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keeps in his pocket – is that he didn’t set foot in an art school until 2009, though he’s trekked 30 countries, can chisel rock, mold metal, carve wood and traverse disciplines like a down-and-dirty DaVinci. When he did so, it wasn’t as a student. When he wanted to make a totem piece out of a hunk of granite, he picked up a hammer and a chisel and just did it in his spare time. Kenneth worked full time in advertising in Milan for two decades before recently coming home to Albany to care for his ailing parents. Kenneth believes, to quote the mystic poet Rumi, “As you start to walk out on the way, the way appears.” Earlier this year, he decided to enter a competition in Atlanta for kinetic art installations. He didn’t know anything about kinetic art. He said, “I remember someone asking me ‘How can you make kinetic art when you’ve never done it before.’” Kenneth approached the competition like everything else and won. SkyFish stands at one of the entrances to Piedmont Park. It is a school of wooden fish, on tenfoot metal poles, that moves like weathervanes. When the air stills, the fish spin to a stop and land pointed every which way, which is representative of each person’s individual journey. When the wind kicks up, the fish all swim in the same direction and represents humanity’s collective journey. If you lie down beneath the installation when the wind is blowing, the fish swim in a vast, azure sea of sky. Kenneth radiates conviction when he speaks of his experiences as if each life, death, excursion, skill and component for his artistic creations were brought into his realm of existence by destiny. When you understand his artistic philosophy, experience his work or ever find yourself in his presence, you may think there isn’t anything on earth that he couldn’t turn into a profoundly meaningful something. You certainly won’t be able to resist petting the squirrel he’ll produce from his pocket. He named this tiny creature Guru, the Sanskrit word for spiritual teacher. NoMadic Creations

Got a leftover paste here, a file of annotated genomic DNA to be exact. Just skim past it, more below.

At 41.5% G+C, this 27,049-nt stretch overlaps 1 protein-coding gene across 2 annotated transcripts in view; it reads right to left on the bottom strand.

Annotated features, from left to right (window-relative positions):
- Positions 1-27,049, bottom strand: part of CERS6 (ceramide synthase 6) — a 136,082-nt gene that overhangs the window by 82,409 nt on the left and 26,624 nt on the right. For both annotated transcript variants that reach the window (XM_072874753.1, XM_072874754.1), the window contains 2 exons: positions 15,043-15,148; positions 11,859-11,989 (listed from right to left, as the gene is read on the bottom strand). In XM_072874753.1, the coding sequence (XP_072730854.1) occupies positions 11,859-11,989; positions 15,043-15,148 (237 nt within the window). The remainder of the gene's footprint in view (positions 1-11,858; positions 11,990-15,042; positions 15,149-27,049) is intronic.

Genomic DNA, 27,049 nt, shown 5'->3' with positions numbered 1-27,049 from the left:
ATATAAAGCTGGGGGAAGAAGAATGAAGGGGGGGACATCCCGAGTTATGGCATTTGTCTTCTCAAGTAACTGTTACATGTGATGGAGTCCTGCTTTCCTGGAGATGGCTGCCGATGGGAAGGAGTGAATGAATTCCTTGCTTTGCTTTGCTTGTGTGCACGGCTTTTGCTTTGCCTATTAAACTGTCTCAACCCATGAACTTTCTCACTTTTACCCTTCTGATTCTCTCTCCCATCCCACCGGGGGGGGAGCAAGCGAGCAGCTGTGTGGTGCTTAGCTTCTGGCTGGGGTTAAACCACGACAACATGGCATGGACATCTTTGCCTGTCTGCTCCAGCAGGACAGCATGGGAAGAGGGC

THOM Issue 2 - Spring 2014  
THOM Issue 2 - Spring 2014